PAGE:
When a student is under pressure, they often find it difficult to zero in on your instructions. Especially in team settings, your communication skills come in handy in a major way. With various learning styles, being a coach can stretch you thin when it comes to giving direction. When a team or individual are under pressure, the way you choose to deliver your instructions or advice can set the tone for their performance. All communications should be made in a calm manner, as often as possible. Show your athletes how you want them to behave through your actions and words.


Let Them Shine


Changing the aspect or vibe of the competition can often throw off many athletes. Letting them do what they know best often warrants some great results. Sometimes it’s best to just reassure them that they know what they are doing rather than giving harsh instructions. Individual sports often follow this protocol more than team ones. It is easier to point a finger in team settings but being solo also means knowing exactly who and how to improve.


Benefits of BJJ For Autistic Children


If you’ve kept up with my blogs, you already know the incredible benefits that Brazilian Jiu Jitsu provides for children. As they progress through their training they are acquiring life skills and feelings of accomplishment. There are so many children that thrive in the sport of BJJ but some of the most impacted are those with Autism.


Autism, by definition, is a developmental disorder that impacts one’s communication and social skills. For children diagnosed, they often find themselves challenged in group settings. Team sports are often something that autistic children struggle to partake in. Fortunately, Jiu Jitsu provides a team atmosphere but at somewhat of an individual level. Depending on the severity of Autism in the child, BJJ is a great way to integrate them into more social environments. The team can help support and celebrate their victories but do not need to rely on them for communication as you would in other team sports.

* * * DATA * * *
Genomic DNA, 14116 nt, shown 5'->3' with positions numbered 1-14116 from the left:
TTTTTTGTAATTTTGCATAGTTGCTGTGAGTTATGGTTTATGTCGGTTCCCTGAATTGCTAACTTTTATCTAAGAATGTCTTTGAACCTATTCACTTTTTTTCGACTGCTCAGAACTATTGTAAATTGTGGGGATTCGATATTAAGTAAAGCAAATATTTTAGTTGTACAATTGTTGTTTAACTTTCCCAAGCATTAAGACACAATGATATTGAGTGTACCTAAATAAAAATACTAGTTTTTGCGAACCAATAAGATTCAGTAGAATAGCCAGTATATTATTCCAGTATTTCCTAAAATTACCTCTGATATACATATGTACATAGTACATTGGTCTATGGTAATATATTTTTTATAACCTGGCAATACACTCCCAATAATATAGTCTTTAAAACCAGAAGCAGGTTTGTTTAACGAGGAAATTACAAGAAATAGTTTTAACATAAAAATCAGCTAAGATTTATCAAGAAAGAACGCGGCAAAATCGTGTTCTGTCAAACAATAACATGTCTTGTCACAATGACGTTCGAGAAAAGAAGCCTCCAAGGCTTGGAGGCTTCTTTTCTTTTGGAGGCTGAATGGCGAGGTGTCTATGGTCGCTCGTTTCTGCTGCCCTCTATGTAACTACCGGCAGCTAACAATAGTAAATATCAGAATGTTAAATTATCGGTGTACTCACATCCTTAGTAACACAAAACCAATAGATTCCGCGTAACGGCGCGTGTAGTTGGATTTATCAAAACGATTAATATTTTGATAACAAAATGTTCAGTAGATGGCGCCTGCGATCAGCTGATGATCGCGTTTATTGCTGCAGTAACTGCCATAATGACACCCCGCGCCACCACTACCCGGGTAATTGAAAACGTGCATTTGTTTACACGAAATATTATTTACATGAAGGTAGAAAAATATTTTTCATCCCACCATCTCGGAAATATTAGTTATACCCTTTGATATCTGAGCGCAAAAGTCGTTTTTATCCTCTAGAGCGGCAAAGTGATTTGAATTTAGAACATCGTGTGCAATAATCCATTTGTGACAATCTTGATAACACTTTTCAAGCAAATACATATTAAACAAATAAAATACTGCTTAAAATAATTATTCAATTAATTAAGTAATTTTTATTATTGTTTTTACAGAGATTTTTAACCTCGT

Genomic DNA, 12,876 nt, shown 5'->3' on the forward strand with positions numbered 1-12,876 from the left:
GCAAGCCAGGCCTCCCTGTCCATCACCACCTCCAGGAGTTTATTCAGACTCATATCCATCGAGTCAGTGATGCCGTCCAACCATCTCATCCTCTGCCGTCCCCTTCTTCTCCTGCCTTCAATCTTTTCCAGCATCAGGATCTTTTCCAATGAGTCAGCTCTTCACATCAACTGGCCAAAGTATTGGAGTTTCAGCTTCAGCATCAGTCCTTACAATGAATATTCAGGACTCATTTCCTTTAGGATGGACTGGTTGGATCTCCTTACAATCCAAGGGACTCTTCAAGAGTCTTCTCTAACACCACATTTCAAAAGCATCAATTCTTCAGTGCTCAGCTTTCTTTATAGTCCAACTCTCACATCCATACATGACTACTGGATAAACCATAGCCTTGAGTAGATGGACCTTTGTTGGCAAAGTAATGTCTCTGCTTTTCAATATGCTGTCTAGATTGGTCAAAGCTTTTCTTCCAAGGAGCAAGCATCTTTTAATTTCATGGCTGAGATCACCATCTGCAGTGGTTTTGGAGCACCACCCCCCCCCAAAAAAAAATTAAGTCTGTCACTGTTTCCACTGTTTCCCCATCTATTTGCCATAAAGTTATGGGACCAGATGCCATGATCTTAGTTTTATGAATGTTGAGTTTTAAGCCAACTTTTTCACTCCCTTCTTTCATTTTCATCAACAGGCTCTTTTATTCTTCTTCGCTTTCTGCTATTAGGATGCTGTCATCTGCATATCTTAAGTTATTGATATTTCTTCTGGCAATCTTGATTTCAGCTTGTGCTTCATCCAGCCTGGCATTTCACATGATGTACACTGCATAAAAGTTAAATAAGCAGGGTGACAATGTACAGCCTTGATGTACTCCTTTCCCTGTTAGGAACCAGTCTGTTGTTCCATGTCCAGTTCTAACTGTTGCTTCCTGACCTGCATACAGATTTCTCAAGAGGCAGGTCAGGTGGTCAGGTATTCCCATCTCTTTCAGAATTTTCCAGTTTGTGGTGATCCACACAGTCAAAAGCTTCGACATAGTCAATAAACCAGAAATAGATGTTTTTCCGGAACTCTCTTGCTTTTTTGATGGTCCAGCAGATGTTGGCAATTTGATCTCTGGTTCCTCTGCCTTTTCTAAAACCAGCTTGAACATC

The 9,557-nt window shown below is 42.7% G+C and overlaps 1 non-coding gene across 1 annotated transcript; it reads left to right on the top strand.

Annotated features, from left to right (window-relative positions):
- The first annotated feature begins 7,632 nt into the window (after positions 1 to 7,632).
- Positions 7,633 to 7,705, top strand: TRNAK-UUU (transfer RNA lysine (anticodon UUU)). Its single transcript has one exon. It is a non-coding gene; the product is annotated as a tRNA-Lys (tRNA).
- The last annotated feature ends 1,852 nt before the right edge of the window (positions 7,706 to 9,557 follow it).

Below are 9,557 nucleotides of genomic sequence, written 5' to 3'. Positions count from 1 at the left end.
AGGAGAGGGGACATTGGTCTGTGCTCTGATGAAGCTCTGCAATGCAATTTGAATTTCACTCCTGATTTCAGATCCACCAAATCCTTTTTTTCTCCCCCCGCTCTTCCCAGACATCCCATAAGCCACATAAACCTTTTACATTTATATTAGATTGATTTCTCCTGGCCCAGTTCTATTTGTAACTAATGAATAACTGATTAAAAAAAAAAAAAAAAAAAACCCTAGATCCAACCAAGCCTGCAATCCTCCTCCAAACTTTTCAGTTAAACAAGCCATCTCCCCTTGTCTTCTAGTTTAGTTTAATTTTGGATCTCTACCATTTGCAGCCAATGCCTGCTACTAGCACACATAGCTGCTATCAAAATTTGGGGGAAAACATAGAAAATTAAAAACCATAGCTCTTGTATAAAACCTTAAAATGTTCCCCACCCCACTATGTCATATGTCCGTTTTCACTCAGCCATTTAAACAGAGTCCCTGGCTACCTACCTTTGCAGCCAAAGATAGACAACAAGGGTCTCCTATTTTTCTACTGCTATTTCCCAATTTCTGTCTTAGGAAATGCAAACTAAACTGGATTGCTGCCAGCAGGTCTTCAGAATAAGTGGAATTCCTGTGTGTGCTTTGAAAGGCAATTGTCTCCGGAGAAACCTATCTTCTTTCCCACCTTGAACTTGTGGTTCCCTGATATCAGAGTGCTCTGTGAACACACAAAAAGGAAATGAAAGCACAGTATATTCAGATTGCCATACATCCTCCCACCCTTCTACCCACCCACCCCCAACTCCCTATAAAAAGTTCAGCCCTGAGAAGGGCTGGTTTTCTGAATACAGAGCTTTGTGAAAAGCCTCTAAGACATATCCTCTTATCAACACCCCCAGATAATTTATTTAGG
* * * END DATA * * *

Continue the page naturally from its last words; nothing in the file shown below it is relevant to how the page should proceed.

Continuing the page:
For anyone learning self-defense one of the greatest aspects the art provides is confidence. Most people that I’ve come across in BJJ have expressed their appreciation for how much better they feel about themselves due to their training. Confidence, for Autistic children, is hard to come by. They are often very aware of the fact that they are different from other children and it can hinder the way that they feel about themselves. Through BJJ training, they can gain back a great deal of confidence that they may lose in a classroom or other team sports setting.


Jiu Jitsu is one of the few martial arts that allows for and encourages individuality. Due to the informal and casual environment, children with autism are not as limited to their communication mechanisms as those who practice other forms of MMA. While the disciplinary aspect of other mixed martial arts is beneficial to children, it can pose a challenge for those with autism.


All forms of martial arts can assist special needs kids in their development. Brazilian Jiu Jitsu does a particularly good job at helping autistic students get into social settings and build confidence. It is important that instructors are aware of the impact that they could be making on the life of a student. When people describe those whom the train with, the word family often comes into play. This being said, everyone is accepted with open arms and can expect life lessons to come from the experience.


How To Know When Your Student is Ready to Compete

Competitions are one of the most thrilling aspects of being a Brazilian Jiu-Jitsu practitioner. Though some people learn the art for self defense purposes, competing can help to take your skills to a whole new level. As an instructor, it is crucial to set standards for yourself and students before allowing them to compete in a tournament.